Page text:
LOUIS ARNAUD REID
FEW SUBJECTS IN AESTHETICS have been more discussed of recent years than the subject of the relation of the "form" and the "content" of art. Sometimes the terms of the title are these, sometimes they are different: here it is "expression" versus "subject-matter," there it is "beauty" versus "morals": yesterday it was "art for art's sake." Within a month of the present paper two distinguished thinkers, Mr. Roger Fry and Mr. R. G. Collingwood are speaking,1 the one on "Representation in Art," the other on "Form and Content" in Art. The title of my own essay might be written more fully, "The relation of the significance of artistic content to artistic expression, and the contribution of each to beauty."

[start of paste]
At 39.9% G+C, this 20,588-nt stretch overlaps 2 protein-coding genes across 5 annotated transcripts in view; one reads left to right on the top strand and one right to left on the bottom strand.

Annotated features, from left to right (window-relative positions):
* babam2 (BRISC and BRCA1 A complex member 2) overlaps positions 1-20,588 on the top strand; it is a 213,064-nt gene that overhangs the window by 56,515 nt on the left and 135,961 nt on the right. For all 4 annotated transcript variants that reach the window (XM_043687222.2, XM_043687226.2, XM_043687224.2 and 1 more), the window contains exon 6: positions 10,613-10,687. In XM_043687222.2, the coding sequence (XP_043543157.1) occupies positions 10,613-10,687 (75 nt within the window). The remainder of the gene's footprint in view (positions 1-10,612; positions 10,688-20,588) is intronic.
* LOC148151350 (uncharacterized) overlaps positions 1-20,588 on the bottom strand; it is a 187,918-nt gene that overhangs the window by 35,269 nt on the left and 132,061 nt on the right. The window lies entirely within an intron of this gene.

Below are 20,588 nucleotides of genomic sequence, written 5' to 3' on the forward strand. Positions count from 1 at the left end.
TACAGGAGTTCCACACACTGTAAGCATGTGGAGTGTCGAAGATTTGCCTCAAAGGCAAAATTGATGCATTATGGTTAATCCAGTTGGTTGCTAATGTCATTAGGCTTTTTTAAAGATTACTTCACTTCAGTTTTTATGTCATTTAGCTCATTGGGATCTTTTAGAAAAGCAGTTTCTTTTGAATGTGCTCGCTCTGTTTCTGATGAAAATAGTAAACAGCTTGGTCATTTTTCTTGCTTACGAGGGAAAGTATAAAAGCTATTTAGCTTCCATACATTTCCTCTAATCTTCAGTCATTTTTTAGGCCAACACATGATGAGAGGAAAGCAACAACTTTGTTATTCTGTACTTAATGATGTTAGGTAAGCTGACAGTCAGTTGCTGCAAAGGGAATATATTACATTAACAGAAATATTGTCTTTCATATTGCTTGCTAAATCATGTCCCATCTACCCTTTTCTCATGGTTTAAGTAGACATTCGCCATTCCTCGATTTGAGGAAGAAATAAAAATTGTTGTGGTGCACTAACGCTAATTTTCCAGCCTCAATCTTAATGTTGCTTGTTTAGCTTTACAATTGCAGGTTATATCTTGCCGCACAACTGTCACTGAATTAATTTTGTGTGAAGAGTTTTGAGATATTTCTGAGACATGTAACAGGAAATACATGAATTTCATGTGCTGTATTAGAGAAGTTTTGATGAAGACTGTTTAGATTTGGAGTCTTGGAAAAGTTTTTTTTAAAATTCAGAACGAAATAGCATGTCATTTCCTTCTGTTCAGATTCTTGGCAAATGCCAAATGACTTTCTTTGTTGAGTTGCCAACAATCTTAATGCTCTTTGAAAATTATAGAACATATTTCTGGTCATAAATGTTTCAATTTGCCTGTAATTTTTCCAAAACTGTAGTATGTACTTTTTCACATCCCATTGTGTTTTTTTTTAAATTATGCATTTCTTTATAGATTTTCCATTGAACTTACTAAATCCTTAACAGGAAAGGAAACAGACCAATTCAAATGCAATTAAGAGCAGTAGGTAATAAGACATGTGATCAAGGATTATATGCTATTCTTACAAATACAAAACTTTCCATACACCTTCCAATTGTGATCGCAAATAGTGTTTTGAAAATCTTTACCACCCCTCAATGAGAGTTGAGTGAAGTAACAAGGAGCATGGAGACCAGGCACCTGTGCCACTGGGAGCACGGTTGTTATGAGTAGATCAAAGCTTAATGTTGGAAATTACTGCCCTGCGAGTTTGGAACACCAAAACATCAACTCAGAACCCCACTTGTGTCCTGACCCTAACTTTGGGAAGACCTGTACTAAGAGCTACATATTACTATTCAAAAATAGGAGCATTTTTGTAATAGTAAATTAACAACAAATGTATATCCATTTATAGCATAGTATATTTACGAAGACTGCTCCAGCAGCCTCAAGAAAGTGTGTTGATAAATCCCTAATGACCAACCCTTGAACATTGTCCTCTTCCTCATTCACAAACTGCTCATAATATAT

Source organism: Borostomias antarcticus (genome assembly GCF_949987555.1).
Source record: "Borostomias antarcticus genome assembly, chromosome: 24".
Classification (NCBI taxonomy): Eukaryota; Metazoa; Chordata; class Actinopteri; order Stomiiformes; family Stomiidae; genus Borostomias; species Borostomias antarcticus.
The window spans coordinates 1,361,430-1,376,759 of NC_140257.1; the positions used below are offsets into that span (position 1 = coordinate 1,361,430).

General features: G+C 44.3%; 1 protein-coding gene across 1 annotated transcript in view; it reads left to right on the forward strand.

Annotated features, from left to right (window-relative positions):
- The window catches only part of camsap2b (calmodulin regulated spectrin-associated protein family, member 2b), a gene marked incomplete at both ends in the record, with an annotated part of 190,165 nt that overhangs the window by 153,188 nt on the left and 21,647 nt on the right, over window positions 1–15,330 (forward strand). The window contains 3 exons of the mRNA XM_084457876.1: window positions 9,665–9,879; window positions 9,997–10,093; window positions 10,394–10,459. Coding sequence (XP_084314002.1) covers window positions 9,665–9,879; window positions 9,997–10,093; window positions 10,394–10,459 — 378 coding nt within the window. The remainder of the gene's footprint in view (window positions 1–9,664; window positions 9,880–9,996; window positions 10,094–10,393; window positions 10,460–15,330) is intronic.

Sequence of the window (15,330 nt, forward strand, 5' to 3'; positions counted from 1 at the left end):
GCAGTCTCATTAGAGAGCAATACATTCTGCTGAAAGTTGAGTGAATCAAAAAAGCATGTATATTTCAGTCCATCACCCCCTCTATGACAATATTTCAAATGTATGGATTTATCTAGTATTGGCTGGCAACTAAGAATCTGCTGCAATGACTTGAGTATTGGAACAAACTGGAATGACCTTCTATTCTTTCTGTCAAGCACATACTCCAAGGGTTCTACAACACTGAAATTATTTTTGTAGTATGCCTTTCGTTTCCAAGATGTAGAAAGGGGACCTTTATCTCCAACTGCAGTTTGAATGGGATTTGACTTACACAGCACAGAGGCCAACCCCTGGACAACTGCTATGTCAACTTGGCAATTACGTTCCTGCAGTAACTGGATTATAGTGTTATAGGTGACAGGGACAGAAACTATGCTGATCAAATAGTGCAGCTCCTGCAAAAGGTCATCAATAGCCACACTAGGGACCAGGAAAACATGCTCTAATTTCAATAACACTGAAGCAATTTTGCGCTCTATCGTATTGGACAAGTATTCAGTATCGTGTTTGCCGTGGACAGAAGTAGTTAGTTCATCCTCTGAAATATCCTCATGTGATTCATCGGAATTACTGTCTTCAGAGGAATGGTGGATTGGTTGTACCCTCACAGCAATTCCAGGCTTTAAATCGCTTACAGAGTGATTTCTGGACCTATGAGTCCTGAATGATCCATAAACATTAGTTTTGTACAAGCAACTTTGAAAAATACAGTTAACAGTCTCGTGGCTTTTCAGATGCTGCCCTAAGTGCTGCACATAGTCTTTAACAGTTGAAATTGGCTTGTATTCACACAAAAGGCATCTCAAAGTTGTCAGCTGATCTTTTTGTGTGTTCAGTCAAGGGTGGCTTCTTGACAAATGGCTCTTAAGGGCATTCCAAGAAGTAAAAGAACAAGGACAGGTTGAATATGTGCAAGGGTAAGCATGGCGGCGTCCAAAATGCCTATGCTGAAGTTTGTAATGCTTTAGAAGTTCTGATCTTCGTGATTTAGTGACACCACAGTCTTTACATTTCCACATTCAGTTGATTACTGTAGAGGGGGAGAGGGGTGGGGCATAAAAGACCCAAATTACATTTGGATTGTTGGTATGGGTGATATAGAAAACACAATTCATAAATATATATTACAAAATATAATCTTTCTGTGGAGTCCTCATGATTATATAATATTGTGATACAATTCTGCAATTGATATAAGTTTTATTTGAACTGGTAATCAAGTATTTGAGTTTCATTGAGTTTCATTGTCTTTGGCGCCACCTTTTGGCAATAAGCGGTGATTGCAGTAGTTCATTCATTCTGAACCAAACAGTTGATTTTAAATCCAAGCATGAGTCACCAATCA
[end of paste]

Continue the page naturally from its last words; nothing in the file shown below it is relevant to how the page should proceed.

I propose to begin by writing down a number of statements by contemporary writers, in order to show clearly the kind of problem with which we are faced. The writers fall on two sides, one side being composed, I fear, solely of Mr. I. A. Richards, the valiant and brilliant author of The Principles of Literary Criticism. I will take him second. The other side is larger. On it is found Mr. A. C. Bradley, with whom we may begin.____________________